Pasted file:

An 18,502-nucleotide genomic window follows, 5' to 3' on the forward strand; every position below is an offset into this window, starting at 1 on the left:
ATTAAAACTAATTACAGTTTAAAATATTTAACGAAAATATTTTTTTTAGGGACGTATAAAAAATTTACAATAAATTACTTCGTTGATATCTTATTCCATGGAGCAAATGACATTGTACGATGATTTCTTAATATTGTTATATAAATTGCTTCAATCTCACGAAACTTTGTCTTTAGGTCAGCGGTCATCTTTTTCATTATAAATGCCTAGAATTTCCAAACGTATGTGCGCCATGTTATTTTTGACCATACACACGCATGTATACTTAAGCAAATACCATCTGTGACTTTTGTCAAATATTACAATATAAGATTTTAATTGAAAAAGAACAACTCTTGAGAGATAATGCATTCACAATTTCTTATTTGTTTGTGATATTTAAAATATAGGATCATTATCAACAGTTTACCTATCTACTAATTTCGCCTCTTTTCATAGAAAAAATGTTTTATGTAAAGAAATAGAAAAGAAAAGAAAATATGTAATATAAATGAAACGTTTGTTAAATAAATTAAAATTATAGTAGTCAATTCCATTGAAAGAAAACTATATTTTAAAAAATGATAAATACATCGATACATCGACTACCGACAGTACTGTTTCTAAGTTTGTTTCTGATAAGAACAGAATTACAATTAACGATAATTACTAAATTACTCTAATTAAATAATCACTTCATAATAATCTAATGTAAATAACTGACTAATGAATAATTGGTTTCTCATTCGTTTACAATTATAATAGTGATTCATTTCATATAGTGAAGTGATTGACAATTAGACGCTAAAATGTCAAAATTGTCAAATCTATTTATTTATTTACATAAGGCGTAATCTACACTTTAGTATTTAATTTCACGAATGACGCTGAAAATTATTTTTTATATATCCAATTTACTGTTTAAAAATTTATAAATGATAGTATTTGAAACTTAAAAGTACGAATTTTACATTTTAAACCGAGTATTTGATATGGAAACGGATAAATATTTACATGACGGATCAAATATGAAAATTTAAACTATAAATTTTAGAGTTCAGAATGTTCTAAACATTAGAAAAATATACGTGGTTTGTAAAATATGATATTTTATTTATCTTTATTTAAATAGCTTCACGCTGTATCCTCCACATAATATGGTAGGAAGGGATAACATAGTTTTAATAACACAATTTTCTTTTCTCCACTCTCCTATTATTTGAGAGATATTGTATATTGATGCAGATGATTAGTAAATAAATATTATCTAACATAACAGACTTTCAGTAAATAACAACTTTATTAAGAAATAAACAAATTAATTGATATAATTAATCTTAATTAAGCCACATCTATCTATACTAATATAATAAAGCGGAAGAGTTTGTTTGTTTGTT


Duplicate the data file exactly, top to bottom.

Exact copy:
An 18,502-nucleotide genomic window follows, 5' to 3' on the forward strand; every position below is an offset into this window, starting at 1 on the left:
ATTAAAACTAATTACAGTTTAAAATATTTAACGAAAATATTTTTTTTAGGGACGTATAAAAAATTTACAATAAATTACTTCGTTGATATCTTATTCCATGGAGCAAATGACATTGTACGATGATTTCTTAATATTGTTATATAAATTGCTTCAATCTCACGAAACTTTGTCTTTAGGTCAGCGGTCATCTTTTTCATTATAAATGCCTAGAATTTCCAAACGTATGTGCGCCATGTTATTTTTGACCATACACACGCATGTATACTTAAGCAAATACCATCTGTGACTTTTGTCAAATATTACAATATAAGATTTTAATTGAAAAAGAACAACTCTTGAGAGATAATGCATTCACAATTTCTTATTTGTTTGTGATATTTAAAATATAGGATCATTATCAACAGTTTACCTATCTACTAATTTCGCCTCTTTTCATAGAAAAAATGTTTTATGTAAAGAAATAGAAAAGAAAAGAAAATATGTAATATAAATGAAACGTTTGTTAAATAAATTAAAATTATAGTAGTCAATTCCATTGAAAGAAAACTATATTTTAAAAAATGATAAATACATCGATACATCGACTACCGACAGTACTGTTTCTAAGTTTGTTTCTGATAAGAACAGAATTACAATTAACGATAATTACTAAATTACTCTAATTAAATAATCACTTCATAATAATCTAATGTAAATAACTGACTAATGAATAATTGGTTTCTCATTCGTTTACAATTATAATAGTGATTCATTTCATATAGTGAAGTGATTGACAATTAGACGCTAAAATGTCAAAATTGTCAAATCTATTTATTTATTTACATAAGGCGTAATCTACACTTTAGTATTTAATTTCACGAATGACGCTGAAAATTATTTTTTATATATCCAATTTACTGTTTAAAAATTTATAAATGATAGTATTTGAAACTTAAAAGTACGAATTTTACATTTTAAACCGAGTATTTGATATGGAAACGGATAAATATTTACATGACGGATCAAATATGAAAATTTAAACTATAAATTTTAGAGTTCAGAATGTTCTAAACATTAGAAAAATATACGTGGTTTGTAAAATATGATATTTTATTTATCTTTATTTAAATAGCTTCACGCTGTATCCTCCACATAATATGGTAGGAAGGGATAACATAGTTTTAATAACACAATTTTCTTTTCTCCACTCTCCTATTATTTGAGAGATATTGTATATTGATGCAGATGATTAGTAAATAAATATTATCTAACATAACAGACTTTCAGTAAATAACAACTTTATTAAGAAATAAACAAATTAATTGATATAATTAATCTTAATTAAGCCACATCTATCTATACTAATATAATAAAGCGGAAGAGTTTGTTTGTTTGTT